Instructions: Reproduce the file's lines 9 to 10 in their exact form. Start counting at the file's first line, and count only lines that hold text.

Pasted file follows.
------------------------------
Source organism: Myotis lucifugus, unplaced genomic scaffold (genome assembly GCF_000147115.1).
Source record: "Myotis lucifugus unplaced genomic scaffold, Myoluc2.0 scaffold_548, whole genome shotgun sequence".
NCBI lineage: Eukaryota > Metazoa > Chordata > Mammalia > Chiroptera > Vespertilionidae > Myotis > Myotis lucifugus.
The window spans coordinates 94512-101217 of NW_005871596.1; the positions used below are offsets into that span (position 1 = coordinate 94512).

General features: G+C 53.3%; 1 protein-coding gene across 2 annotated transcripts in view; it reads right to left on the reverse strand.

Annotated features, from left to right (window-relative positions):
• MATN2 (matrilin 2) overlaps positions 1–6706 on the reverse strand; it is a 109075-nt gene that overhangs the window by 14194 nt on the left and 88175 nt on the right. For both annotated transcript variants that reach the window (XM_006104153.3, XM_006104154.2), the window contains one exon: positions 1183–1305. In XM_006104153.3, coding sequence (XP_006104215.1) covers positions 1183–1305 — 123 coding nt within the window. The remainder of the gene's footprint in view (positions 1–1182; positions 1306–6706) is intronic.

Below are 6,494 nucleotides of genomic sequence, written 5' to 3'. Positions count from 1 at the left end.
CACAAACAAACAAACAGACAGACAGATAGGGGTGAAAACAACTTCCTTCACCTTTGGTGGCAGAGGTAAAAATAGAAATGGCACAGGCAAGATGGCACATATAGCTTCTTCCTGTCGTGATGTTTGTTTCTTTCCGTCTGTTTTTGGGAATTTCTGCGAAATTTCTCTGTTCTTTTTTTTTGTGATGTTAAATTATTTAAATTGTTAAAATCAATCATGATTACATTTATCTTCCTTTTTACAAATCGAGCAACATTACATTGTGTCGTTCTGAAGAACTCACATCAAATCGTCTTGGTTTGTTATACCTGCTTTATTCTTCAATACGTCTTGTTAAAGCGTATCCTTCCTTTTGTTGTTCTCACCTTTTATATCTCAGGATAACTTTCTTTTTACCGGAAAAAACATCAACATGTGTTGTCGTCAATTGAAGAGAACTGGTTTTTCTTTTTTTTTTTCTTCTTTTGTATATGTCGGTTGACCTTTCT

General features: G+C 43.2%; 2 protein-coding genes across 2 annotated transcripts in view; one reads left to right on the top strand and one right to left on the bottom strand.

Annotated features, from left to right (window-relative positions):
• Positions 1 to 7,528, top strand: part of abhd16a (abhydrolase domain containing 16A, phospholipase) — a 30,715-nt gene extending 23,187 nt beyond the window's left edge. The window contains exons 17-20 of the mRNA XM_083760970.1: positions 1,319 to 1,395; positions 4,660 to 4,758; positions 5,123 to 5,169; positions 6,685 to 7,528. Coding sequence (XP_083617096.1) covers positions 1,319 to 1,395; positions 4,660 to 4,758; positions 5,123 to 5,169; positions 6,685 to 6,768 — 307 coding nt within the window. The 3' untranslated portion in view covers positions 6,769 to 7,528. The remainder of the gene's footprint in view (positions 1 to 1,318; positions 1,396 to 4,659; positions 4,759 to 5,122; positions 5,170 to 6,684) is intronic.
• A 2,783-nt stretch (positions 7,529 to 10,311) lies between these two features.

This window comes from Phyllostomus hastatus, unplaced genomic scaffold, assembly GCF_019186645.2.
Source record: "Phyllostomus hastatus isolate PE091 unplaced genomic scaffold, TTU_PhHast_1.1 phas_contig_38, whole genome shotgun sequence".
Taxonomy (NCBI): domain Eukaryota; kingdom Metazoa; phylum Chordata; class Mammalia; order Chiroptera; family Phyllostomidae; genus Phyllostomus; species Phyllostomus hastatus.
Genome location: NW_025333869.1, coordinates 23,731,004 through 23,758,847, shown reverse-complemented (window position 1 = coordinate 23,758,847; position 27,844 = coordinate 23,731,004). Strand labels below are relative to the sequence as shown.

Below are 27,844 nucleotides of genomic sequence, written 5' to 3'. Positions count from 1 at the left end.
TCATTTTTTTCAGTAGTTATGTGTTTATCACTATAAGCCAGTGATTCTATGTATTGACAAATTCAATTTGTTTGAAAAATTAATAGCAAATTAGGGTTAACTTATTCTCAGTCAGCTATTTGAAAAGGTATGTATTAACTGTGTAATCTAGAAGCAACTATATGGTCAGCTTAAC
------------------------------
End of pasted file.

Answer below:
CACAAACAAACAAACAGACAGACAGATAGGGGTGAAAACAACTTCCTTCACCTTTGGTGGCAGAGGTAAAAATAGAAATGGCACAGGCAAGATGGCACATATAGCTTCTTCCTGTCGTGATGTTTGTTTCTTTCCGTCTGTTTTTGGGAATTTCTGCGAAATTTCTCTGTTCTTTTTTTTTGTGATGTTAAATTATTTAAATTGTTAAAATCAATCATGATTACATTTATCTTCCTTTTTACAAATCGAGCAACATTACATTGTGTCGTTCTGAAGAACTCACATCAAATCGTCTTGGTTTGTTATACCTGCTTTATTCTTCAATACGTCTTGTTAAAGCGTATCCTTCCTTTTGTTGTTCTCACCTTTTATATCTCAGGATAACTTTCTTTTTACCGGAAAAAACATCAACATGTGTTGTCGTCAATTGAAGAGAACTGGTTTTTCTTTTTTTTTTTCTTCTTTTGTATATGTCGGTTGACCTTTCT

General features: G+C 43.2%; 2 protein-coding genes across 2 annotated transcripts in view; one reads left to right on the top strand and one right to left on the bottom strand.